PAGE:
Tag Archives: economy

Connected cities are needed to survive the urban growth

The UK government wants the UK to be the technology centre for Europe this year. But to achieve this, they will have to look at every part of their economy. One area that is being closely looked at lately is our cities. To drive growth, cities need to be more connected. These highly connected cities need to be driven by super-fast connectivity and they can help drive the British innovation over the next few years.

But if the UK wants highly connected cities in the future, they need to start planning things now. And they already have been thinking about this. An example is the Intel Collaborative Research Institute (ICRI) for Sustainable Connected Cities. ICRI is a joint effort between two of London’s top universities: University College and Imperial College London.

Social, economic and environmental challenges need to be tackled and it’s up to this new institute to investigate how technologies can help tackle these issues. They want London to become a ‘smart city lab’ and they want to create a blueprint for ‘connected cities’ in the UK.

So the researchers of this new institute will investigate some of the new intelligent technologies to use on our cities. An example is the network of sensors that can be used to quickly access data on trends for traffic, pollution and water supply. If they have all this data, they can analyze it to see how well the city is operating. Norway already has a centralized data platform like this called ‘CityData’.

A real-life application of this can be the traffic monitoring. Traffic congestions can be monitored and analyzed to develop smart transport timetabled and alerts. Councils could start to target areas to send more wardens, re-route traffic or provide warnings on mobile apps.

But this can only work when you have a huge amount of data at hand. So the right tools and bandwidth need to be in place first before you can start capturing and carrying these high volumes of information. When the connectivity isn’t restricted to just big businesses but to all of the city, innovation and growth can be stimulated and can flourish.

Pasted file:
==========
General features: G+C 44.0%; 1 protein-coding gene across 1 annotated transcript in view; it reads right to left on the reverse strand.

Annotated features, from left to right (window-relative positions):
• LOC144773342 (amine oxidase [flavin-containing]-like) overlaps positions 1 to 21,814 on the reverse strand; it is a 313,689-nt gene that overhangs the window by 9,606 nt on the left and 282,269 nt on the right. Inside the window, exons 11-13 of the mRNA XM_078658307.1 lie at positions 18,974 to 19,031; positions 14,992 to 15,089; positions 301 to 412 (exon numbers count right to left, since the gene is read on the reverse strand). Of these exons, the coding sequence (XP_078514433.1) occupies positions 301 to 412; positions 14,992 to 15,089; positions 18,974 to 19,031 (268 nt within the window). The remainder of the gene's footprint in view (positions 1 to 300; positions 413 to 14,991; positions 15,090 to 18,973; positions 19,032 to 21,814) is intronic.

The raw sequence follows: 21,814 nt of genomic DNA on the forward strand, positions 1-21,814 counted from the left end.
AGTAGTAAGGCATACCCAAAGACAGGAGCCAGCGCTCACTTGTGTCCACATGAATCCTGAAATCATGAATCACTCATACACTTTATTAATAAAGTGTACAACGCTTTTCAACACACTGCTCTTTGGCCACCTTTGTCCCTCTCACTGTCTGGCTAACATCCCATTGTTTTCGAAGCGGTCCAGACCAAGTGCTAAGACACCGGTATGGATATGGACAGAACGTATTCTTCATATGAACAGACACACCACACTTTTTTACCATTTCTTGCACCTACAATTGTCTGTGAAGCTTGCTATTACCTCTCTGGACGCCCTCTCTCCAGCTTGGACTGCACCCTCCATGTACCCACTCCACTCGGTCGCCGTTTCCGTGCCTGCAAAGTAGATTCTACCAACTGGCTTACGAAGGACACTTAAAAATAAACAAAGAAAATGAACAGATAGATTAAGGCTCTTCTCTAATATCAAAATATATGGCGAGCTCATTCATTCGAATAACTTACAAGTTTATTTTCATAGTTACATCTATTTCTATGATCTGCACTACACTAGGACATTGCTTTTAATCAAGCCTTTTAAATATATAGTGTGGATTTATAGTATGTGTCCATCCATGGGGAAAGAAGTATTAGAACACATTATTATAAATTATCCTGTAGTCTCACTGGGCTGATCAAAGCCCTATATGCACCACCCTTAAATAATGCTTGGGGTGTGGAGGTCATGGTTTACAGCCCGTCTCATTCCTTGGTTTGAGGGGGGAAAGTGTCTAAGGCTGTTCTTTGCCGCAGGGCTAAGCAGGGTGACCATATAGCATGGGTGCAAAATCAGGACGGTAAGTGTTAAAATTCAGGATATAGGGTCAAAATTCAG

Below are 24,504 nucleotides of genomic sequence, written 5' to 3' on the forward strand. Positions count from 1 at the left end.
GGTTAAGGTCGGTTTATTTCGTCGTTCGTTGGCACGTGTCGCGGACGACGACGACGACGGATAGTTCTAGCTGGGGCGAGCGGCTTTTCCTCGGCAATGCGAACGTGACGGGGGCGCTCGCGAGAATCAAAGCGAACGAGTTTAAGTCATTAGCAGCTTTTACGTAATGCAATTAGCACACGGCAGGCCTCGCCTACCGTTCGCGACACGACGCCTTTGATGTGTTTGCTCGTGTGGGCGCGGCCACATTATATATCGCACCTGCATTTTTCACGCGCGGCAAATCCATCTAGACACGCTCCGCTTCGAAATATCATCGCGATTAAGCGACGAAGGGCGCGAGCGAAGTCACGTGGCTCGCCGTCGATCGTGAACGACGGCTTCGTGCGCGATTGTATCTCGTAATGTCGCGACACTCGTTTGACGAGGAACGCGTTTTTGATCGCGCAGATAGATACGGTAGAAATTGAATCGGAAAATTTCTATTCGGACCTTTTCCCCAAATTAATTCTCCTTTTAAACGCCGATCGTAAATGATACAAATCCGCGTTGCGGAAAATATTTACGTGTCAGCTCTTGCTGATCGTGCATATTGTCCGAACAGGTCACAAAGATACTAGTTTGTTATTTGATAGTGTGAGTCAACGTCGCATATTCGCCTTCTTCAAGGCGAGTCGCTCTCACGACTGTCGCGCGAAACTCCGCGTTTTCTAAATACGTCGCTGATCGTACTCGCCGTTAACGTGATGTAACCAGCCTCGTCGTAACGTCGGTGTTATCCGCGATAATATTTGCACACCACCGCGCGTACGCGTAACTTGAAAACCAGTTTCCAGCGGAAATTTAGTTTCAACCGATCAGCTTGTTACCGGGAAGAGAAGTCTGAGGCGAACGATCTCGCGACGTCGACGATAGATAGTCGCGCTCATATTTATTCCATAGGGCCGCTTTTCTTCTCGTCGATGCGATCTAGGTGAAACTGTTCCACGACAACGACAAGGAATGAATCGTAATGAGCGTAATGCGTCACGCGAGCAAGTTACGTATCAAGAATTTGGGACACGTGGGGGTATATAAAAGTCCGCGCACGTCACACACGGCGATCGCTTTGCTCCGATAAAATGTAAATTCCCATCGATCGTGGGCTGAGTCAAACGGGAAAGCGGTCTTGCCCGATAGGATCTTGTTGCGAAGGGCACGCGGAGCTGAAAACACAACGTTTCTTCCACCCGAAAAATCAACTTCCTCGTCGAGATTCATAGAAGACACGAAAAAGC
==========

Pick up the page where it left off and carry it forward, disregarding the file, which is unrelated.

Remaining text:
So using data more wisely is a very good new innovative approach to cities. London is already embracing this with as an example the London Gird for Learning (LGFL). All 33 London local authorities are involved in LGFL, and it’s making the most out of a dedicated public services network. It’s already providing schools with new technologies like e-learning tools such as video conferencing, virtual learning platforms and podcasts.

By 2050, there will be about nine billion people on this world, and most of them will be living in urban spaces. If cities don’t prepare systems to manage every aspect of the way a city operates, they will be challenged in all sorts of ways.  So cities need to start investing today in forward-thinking research and super-fast connectivity that will make the ‘connected cities’ reality.

Liverpool: The Smart City

The smart cities idea is a massive initiative, covering all aspects of business and life with aim of changing our world for the better. Details of Liverpool’s ambition to becoming the UK’s first smart city were underlined by the city leaders, alongside the heads of business, industry and technology experts.

Six main areas are used to identify smart cities, that of: economy; mobility; environment; people; living and governance. Each of these areas include a wide range of needs that must be met in order to help communities grow and reduce strain on resources. Urban populations are fast growing, placing greater pressure on cities infrastructures which were not designed to service as many people as they are doing. Conversion to a smart city goes a long way in solving this complicated problem.

Speaking at the debate in Liverpool Town hall last week, Mike Parker, the Chairman of Liverpool Vision and Liverpool’s Smart City board had this to say:

“Future investment will flow into those cities that can demonstrate they have an innovative, green, adaptive infrastructure and this is why we want to become, a Smart City.

“Like our competitor cities Liverpool faces many economic, social and technological challenges but we are in a remarkably good position to meet them.

“Our ambition is matched by our determination and our enterprise is matched by our creativity.

“We have an elected Mayor on the Prime Minister’s mayoral cabinet who works closely with Liverpool Vision, an organisation configured for partnership and it is the strength of our relationships with the private sector, the universities, Homes and Communities Agency and other agencies that has enabled us to transform the city and raise our ambition and will continue to do so in the future.”

Concluding Parker’s words came a statement from Joe Anderson, Mayor of Liverpool:

“Ultimately, Smart City is about jobs and it is about economic growth and creating a better future and they are my main priorities as Mayor.”

It would seem that all of Liverpool’s major players in both politics and business are on board with the smart city idea. What we now need to see is how quickly Liverpool can become such a city.